Oregon Seller Disclosures

It should have been a great moment in the buyer’s life: getting the keys to their their first house. The sellers had done a great job of cleaning and were just finishing up. Some minor casual conversation in the kitchen led the seller’s mother to say to her son, “Did you tell him about the serial killer that used to live here?” Ooo, this is going to be awkward.

What followed was a brief exchange between the two of them with us standing there where the seller said he had no idea what she was talking about while she insisted he did. It just died into uncomfortable silence.

Once the seller had left, the buyer and I talked about it. In Oregon, facts about the house that are not material to the physical condition of the house are considered nondisclosure items. That includes any manner of death that may have occurred in the house- natural or otherwise. In this case it is not thought that the actual murders took place in the house but that the killer lived there. It was confirmed by both my managing broker and the listing agent’s broker that it did not have to be disclosed. I believe the buyer called a real estate attorney to verify as well.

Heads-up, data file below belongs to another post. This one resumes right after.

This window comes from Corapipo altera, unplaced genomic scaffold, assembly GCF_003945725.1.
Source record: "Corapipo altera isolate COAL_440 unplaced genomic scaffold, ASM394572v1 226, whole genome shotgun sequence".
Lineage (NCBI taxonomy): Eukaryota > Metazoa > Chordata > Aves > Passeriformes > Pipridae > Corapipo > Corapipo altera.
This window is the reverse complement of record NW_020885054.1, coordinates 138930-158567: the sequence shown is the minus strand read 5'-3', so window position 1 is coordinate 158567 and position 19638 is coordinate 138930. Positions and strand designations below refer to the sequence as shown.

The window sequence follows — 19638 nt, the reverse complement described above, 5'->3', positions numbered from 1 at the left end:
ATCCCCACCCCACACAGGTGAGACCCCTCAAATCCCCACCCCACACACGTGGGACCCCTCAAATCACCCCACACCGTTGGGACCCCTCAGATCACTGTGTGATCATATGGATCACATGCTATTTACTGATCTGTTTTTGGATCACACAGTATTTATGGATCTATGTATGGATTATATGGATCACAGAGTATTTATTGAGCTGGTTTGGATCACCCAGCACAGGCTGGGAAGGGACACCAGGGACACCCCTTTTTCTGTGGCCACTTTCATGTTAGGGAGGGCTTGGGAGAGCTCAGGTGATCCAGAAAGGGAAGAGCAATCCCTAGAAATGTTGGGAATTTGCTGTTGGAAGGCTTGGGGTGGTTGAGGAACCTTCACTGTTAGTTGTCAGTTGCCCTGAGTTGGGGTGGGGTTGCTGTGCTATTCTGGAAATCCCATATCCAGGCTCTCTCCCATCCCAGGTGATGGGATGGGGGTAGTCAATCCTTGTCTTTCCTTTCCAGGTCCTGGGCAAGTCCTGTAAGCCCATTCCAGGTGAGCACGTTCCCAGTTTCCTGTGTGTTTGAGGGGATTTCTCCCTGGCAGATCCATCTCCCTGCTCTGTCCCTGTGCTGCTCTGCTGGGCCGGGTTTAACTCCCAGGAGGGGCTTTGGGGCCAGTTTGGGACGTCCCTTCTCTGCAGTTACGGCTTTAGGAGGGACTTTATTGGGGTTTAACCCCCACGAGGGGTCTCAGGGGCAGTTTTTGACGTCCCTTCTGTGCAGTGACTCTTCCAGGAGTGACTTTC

The seller’s mother opened a can of worms that didn’t need to be opened. There is nothing to be done about it. The neighbors were only too happy to confirm the story and the buyers would have found out eventually but it should not have been in that manner with the seller denying the fact. In California, the laws are different and it would have been a disclosure item in all likelihood.

Should it have been a disclosure issue?

2 Comments on “Oregon Seller Disclosures

  1. What a nightmare! Can you imagine trying to sell Ward Weaver’s house?

    A broker in my office has a similar disclosure situation with an owner that believes her home is haunted. Apparently, Grandpa’s ghost is reluctant to leave the house (and the land of the living, for that matter).

    I’m not sure these issues are ‘material’, but they are certainly emotional.

  2. It gets to be even more fun when those issues are put into the Earnest Money Agreement and I get to explain them to the appraiser and underwriter…

    Fun Stuff

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